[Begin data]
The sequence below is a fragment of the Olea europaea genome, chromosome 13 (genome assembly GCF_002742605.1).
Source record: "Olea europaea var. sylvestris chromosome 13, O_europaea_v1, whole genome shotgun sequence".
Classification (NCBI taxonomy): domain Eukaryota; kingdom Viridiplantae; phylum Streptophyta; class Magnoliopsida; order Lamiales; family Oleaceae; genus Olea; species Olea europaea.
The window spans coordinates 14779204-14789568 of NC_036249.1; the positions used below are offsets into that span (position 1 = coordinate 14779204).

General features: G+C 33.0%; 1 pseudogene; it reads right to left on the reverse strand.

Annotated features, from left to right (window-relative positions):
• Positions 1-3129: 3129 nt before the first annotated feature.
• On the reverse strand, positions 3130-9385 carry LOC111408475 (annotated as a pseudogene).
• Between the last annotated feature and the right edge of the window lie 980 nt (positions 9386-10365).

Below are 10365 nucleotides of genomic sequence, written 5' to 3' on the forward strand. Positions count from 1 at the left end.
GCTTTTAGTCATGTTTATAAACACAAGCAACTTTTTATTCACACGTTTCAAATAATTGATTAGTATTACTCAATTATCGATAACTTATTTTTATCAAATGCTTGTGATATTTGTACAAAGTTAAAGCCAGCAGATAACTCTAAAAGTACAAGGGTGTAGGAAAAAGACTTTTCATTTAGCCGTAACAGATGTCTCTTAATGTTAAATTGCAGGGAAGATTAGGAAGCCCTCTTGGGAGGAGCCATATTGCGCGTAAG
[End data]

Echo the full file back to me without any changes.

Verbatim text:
The sequence below is a fragment of the Olea europaea genome, chromosome 13 (genome assembly GCF_002742605.1).
Source record: "Olea europaea var. sylvestris chromosome 13, O_europaea_v1, whole genome shotgun sequence".
Classification (NCBI taxonomy): domain Eukaryota; kingdom Viridiplantae; phylum Streptophyta; class Magnoliopsida; order Lamiales; family Oleaceae; genus Olea; species Olea europaea.
The window spans coordinates 14779204-14789568 of NC_036249.1; the positions used below are offsets into that span (position 1 = coordinate 14779204).

General features: G+C 33.0%; 1 pseudogene; it reads right to left on the reverse strand.

Annotated features, from left to right (window-relative positions):
• Positions 1-3129: 3129 nt before the first annotated feature.
• On the reverse strand, positions 3130-9385 carry LOC111408475 (annotated as a pseudogene).
• Between the last annotated feature and the right edge of the window lie 980 nt (positions 9386-10365).

Below are 10365 nucleotides of genomic sequence, written 5' to 3' on the forward strand. Positions count from 1 at the left end.
GCTTTTAGTCATGTTTATAAACACAAGCAACTTTTTATTCACACGTTTCAAATAATTGATTAGTATTACTCAATTATCGATAACTTATTTTTATCAAATGCTTGTGATATTTGTACAAAGTTAAAGCCAGCAGATAACTCTAAAAGTACAAGGGTGTAGGAAAAAGACTTTTCATTTAGCCGTAACAGATGTCTCTTAATGTTAAATTGCAGGGAAGATTAGGAAGCCCTCTTGGGAGGAGCCATATTGCGCGTAAG